Folate, vitamin B12 and Homocysteine status in the post-folic acid fortification era in different subgroups of the Brazilian population attended to at a public health care center

Aline Barnabé, Ana Cláudia Morandi Aléssio, Luis Fernando Bittar, Bruna de Moraes Mazetto, Angélica M Bicudo, Erich V de Paula, Nelci Fenalti Höehr, Joyce M Annichino-Bizzacchi
Nutrition Journal 2015, 14: 19

BACKGROUND: Folate and vitamin B12 are essential nutrients, whose deficiencies are considerable public health problems worldwide, affecting all age groups. Low levels of these vitamins have been associated with high concentrations of homocysteine (Hcy) and can lead to health complications. Several genetic polymorphisms affect the metabolism of these vitamins. The aims of this study were to assess folate, vitamin B12 and homocysteine status in distinct Brazilian individuals after the initiation of folic acid fortification by Brazilian authorities and to investigate the effects of RFC1 A80G, GCPII C1561T and MTHFR C677T polymorphisms on folate, vitamin B12 and Hcy levels in these populations.

METHODS: A total of 719 individuals including the elderly, children, as well as pregnant and lactating women were recruited from our health care center. Folate, vitamin B12 and Hcy levels were measured by conventional methods. Genotype analyses of RFC1 A80G, GCPII C1561T and MTHFR C677T polymorphisms were performed by PCR-RFLP.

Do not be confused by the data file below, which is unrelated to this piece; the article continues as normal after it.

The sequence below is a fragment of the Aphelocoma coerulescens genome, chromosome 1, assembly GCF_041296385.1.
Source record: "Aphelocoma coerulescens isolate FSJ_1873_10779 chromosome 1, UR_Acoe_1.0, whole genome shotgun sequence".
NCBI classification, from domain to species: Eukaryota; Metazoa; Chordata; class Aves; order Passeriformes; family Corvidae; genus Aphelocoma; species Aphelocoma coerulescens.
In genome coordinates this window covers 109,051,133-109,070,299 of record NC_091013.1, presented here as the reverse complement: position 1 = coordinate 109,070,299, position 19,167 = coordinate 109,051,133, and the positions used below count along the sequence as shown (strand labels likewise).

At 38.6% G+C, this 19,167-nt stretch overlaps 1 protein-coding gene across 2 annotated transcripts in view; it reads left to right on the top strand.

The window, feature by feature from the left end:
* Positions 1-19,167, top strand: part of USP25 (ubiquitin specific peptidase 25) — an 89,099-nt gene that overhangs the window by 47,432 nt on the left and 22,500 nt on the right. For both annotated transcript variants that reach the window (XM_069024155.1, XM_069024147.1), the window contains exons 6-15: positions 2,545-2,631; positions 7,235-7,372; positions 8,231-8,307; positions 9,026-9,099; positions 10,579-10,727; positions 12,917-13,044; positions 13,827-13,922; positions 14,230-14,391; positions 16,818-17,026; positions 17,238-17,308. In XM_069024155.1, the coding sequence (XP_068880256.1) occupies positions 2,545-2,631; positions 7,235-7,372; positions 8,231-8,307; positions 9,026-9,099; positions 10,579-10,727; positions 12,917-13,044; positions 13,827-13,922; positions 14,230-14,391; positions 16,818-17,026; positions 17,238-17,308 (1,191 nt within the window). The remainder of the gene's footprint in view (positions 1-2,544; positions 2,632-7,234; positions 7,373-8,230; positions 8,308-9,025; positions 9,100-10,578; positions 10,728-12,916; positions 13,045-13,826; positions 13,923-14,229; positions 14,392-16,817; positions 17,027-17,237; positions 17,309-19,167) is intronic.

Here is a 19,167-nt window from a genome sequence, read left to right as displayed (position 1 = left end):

RESULTS: The overall prevalence of folate and vitamin B12 deficiencies were 0.3% and 4.9%, respectively. Folate deficiency was observed only in the elderly (0.4%) and pregnant women (0.3%), whereas vitamin B12 deficiency was observed mainly in pregnant women (7.9%) and the elderly (4.2%). Plasma Hcy concentrations were significantly higher in the elderly (33.6%). Pregnant women carrying the MTHFR 677TT genotype showed lower serum folate levels (p = 0.042) and higher Hcy levels (p = 0.003). RFC1 A80G and GCPII C1561T polymorphisms did not affect folate and Hcy levels in the study group. After a multivariate analysis, Hcy levels were predicted by variables such as folate, vitamin B12, gender, age and RFC1 A80G polymorphism, according to the groups studied.

CONCLUSION: Our results suggest that folate deficiency is practically nonexistent in the post-folic acid fortification era in the subgroups evaluated. However, screening for vitamin B12 deficiency may be particularly relevant in our population, especially in the elderly.

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